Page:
After 249th Goal Record, Jones Tasks Man Utd To Celebrate Rooney
Phil Jones has described Wayne Rooney as a credit to Manchester United, England and football after the captain equalled Sir Bobby Charlton’s long-standing goals record for the club.
Rooney opened his Reds account with a famous hat-trick against Fenerbahçe in 2004 and, some 13 years later, notched his 249th goal with the opener against Reading in Saturday’s FA Cup tie at Old Trafford.
The 31-year-old now needs just one more strike to make the record his own.
Jones, who replaced the injured Marcos Rojo at the weekend, spoke to reporters following the third-round victory to provide a personal tribute to Rooney and his latest achievement in the game. The excerpt of the interview is reproduced by Man. United’s website.
Firstly Phil, what is your reaction to Wayne equalling Sir Bobby’s record?
It is a tremendous achievement. We were all rooting for him to break that record and he has equalled it now so hopefully he can go one better now and I’m sure he will. He has been a fantastic servant, not just for Manchester United and England but football in general. He is a player who people idolise and look up to, so all credit to him.
It started with his hat-trick v Fenerbahçe in 2004 – do you remember that?
It was before my time here but I remember him doing it. I remember being sat at home watching on TV when he scored that goal for Everton against Arsenal [his first Premier League goal in October 2002]. He beat David Seaman from 30 yards, the ball hit the bar and went in. He’s a special player. Everyone knows that. At the moment he gets his share of criticism but he’s a phenomenal player and has been for many years. We should embrace him while he’s here because he won’t be around forever.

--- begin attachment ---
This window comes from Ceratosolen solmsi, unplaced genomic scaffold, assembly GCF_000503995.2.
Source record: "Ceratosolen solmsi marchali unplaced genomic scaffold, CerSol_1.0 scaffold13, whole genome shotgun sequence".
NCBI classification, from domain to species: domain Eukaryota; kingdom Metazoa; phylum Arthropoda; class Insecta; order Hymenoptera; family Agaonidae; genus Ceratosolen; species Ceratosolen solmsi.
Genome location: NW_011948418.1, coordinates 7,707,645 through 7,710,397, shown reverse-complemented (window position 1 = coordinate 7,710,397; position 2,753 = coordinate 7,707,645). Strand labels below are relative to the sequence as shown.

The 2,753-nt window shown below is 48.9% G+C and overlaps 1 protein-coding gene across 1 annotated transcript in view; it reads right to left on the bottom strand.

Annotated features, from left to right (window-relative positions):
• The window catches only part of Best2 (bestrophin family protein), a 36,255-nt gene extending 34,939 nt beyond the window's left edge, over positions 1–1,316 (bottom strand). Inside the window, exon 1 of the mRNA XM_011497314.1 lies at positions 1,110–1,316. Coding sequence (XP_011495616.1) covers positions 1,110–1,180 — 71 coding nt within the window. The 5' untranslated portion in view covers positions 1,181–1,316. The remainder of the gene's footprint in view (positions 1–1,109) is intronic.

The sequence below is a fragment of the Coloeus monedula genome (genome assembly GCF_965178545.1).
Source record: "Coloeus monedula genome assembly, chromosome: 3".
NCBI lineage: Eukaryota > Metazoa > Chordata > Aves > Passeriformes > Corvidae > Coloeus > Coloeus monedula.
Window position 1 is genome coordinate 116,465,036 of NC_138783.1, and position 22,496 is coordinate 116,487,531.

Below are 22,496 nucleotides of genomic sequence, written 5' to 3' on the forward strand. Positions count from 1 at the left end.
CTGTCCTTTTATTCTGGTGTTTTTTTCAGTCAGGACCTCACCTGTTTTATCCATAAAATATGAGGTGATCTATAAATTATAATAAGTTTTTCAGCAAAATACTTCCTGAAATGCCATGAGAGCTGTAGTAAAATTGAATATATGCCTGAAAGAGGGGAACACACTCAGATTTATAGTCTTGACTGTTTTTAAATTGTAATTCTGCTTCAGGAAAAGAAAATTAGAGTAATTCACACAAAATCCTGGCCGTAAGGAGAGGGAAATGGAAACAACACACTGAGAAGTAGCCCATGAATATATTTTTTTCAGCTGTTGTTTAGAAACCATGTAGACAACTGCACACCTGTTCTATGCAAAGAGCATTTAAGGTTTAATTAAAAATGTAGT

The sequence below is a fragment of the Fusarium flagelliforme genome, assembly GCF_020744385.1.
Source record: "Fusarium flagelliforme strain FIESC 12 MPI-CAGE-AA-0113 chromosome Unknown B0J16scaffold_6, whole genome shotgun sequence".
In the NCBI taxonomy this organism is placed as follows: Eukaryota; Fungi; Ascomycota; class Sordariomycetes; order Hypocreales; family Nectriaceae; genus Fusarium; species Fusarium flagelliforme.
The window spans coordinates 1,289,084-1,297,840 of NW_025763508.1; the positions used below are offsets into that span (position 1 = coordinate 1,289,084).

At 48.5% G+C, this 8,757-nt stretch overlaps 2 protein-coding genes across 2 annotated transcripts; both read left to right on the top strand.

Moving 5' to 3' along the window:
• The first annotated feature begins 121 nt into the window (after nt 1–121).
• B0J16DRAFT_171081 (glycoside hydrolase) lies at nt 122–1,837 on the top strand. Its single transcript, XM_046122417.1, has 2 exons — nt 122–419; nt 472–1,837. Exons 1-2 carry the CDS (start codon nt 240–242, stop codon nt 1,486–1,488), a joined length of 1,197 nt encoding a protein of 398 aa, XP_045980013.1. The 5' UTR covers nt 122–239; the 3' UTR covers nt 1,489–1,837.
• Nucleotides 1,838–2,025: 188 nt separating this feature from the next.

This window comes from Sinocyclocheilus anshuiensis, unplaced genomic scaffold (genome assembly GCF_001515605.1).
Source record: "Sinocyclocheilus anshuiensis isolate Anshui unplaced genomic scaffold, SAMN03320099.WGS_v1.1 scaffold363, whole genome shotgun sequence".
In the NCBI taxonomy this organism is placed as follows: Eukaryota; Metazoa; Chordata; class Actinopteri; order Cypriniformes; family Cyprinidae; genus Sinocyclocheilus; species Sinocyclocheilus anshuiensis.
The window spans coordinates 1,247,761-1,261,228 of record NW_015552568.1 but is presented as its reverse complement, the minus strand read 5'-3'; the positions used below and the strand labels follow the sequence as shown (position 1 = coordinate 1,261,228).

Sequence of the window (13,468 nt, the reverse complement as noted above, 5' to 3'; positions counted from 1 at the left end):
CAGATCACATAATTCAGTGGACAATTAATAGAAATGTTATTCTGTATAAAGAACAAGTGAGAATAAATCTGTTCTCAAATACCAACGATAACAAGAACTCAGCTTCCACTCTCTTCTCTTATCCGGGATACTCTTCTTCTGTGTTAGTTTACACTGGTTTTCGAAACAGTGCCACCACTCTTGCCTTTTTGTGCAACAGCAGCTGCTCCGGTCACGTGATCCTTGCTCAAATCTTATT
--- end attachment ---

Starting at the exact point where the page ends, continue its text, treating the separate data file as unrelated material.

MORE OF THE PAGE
Do you think Wayne will be valued more when he retires?
Yeah, but we’ve got to appreciate him while he’s here now. He’s a fantastic player for what he’s done for club and country, and for football in general. Everyone looks up to him. He’s a world-class player and he will go down in history.
Tell us how important he is off the pitch in the dressing room and at the training ground?
He knows how to speak to everyone. He knows some players need a pat on the back and others need a talking to. Since I’ve been at the club he’s been terrific with me. It’s not just on the pitch, off the pitch he’s a great lad. He’s the most normal person you will ever meet. And that is what is so humbling about him.
Fame and fortune has never been an issue with him, has it?
Yeah, I never knew him when he was 17 years old but I can imagine he hasn’t changed one bit from what he was then to now. He is very professional in his approach to football, he takes it seriously and credit to the guy because, the age he is now, he still wants to carry on, still wants to be the best player, still wants to score goals and that is something everyone needs to aspire to.
Has he been a help for you personally over the years?
Yeah, definitely. He’s that guy. He’s the go-to guy. Everyone knows that. Everyone knows that the likes of him and Michael Carrick, they are the people in the dressing room that the lads certainly look up to. We are all proud of Wayne.
Does Wayne get on well with young players too?
Yep, everyone. He’s a nice guy. People can see if they need to speak to him they can do. They are not afraid. He doesn’t over-impose himself in the dressing room. He’s just a normal guy who loves football and full credit to him.
While Wayne and Michael Carrick may play fewer games, do they still make a vital contribution with their influence off the pitch?
Yeah, those two are so influential in the dressing room. We take them for granted now that they are here. But when they are not here anymore in the years to come we will look back and say ‘we could do with them now.’ So we need to appreciate them now.